Now, 100m high I was shaking in my shoes, when I reached Joe at the hanging belay station, I was so frightened I couldn’t concentrate, ignore all of Joe’s question and breathing very heavily. I anchored myself into the station and Joe mentioned taking my shoes off for comfort, I managed to get one off before the moving around made me uneasy. It took a long time to become comfortable with the heights. The wind was extremely strong, and we were both cold still being in the shadow of the mountain. We knew that if it started raining, we would probably be unable to finish the climbs, therefore being stuck, and hypothermia would have been a likely possibility. But we still yet to see a raindrop fall from the dark skies.
I belayed Joe on the 3rd shortest and most beautiful pitch of the entire climb. The second half of the pitch involved climbing up a massive arête, which finished at the next station. I was able to control my breathing and not make every move a frantic race, thus enjoying the climbing and the movements. The last pitch was the hardest, taking on a slight over hanging face. Before I could say belay on, Joe was off, and quickly under the crux. Unfortunately he read the rock wrong and fell on the crux, wreaking his onsight of the entire route. On his second attempt he made the moves no problem, disappointed he fell missing some key holds. He made it to the belay station and like every other time I climbed up to him, but this time I passed him working my way to the top. We didn’t quite notice when, but sometime during the last pitch the skies had cleared and the sun shined down on our ascent! Just before the top, I stopped and sat down belaying Joe up to meet me and we went onto the top together, and the feeling of accomplishment was greater then I have ever felt before. I can’t describe it. Joe felt the same and we sat on top and had lunch to one of the most amazing views. We were onto of Kalymnos and could see almost the entire island.
The walk down was very easy, but one could not take a step without squishing 8 grasshoppers, they were everywhere. Also on the walk down we found the trail that we were meant to take on the way up. It was way easier then what we did, so the whole walk down seemed like a joke.
|On top of Kalymnos|
The next day Jess was back in fighting shape and ready to go out and battle some more routes. Joe and I were kind of glad to have him back. We head up to a crag called Ivory Towers, which is right near Iannis, the crag we had projected earlier at. We tried to warm up on a really cool 6a+, but in the end it was too easy and none of us felt warm. This is the 6a+ that Joe top roped. We picked out a 6c+ which started in the same area and did some really cool moves, traversing under a roof using tufas, and then up over the roof. I came one move off from on sighting this after missing the key jug! It was then onto a 7b called Dreamline. Jess went first and figure out all the Beta, this was an amazing climb which I’m defiantly going to try for the red point making it my first 12b. After crimping your way through the bottom crux you come up to a huge bulge which you set yourself up on two slopers on either side of the bulge. Almost at full arm span, you hop your left foot up first then right foot and you are really scrunched up. You stand up and there is a jug right in front of your face. The next part I really enjoy happened right after in which you get two crappy crimps making a “V” shape, which you have to pull up on to the jug. I could not do this move until I tied my sweater on as a cap and dynoed from the crimp to jug, just reaching it with my left hand, my feet flew out, but I stuck it. Joe and Jess then proceeded to call me Super Cow. All and all it is a fantastic line!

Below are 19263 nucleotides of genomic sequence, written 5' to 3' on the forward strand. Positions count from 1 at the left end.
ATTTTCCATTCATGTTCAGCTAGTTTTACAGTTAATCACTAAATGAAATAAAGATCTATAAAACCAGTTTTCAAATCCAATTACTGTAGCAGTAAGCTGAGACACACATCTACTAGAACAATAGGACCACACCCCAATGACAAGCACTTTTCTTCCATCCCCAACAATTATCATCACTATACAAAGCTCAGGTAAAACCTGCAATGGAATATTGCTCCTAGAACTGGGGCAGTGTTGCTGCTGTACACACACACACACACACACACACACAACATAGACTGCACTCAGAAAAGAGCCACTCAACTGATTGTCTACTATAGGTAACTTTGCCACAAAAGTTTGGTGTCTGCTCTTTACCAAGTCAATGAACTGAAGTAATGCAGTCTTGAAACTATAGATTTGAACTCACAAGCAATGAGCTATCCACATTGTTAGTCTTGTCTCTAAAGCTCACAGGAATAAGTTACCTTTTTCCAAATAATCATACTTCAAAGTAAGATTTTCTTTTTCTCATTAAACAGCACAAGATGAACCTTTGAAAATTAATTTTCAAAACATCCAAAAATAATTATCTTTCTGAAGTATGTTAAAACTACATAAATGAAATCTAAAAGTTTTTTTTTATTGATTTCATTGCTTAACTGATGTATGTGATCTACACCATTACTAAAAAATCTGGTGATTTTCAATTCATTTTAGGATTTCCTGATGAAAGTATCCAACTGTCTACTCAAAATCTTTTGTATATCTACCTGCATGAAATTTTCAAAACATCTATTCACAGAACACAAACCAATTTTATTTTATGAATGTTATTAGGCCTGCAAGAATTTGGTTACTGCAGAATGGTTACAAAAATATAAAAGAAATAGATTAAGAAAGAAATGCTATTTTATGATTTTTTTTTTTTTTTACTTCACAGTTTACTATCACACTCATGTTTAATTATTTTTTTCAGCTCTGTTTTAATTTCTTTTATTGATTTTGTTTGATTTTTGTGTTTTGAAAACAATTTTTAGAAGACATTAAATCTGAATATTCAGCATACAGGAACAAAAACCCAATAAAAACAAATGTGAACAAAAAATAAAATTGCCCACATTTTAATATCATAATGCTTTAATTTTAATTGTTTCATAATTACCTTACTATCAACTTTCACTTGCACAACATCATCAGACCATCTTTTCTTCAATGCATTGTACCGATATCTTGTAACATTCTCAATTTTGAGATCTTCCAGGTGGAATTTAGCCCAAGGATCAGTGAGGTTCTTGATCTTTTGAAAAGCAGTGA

We moved onto a 7b+ called The Craic. Joe went first getting the flash fairly easily. I was up next. I had never been on a 12c before, and it showed. The bottom section leading up to the main wall was out of this world. It featured some of the thinnest crimps I have ever been able to grab, and a ballerina style of footwork. We danced up this section on nothing more then credit card size crimps on rock that looked like it was from outer space. I loved it. It was the next section the killed me. An over hanging tufa section, which just killed me cardio wise. By the time I got to the top I was exhausted and dehydrated. But other then that it was another amazing climb. Jess got the red point on dream line, and wants to go back to red point The Craic. Joe flashed a 12d called Lactic Shock. He came very close to falling. Coming out of a rest into a sustained section of the climb which traverses over a roof, he crossed his left hand into a 2 finger pocket. The next move was a big throw out right. He missed the hold and his feet cut. Did he fall? Not Joe Skopec. Jess was belaying at the time, and was very confused why the rope did not go tight. Joe was hanging there by two fingers, his legs squirming in mid air, useless. Flailing around his feet eventually got back on the wall and he made the move. It was an amazing fight to the anchors. The Scottish couple were at the crag that day and Ross looked over seeing Joe hanging there and said to himself “What are those crazy Canadians doing.” It was fun to watch and we all had a great day.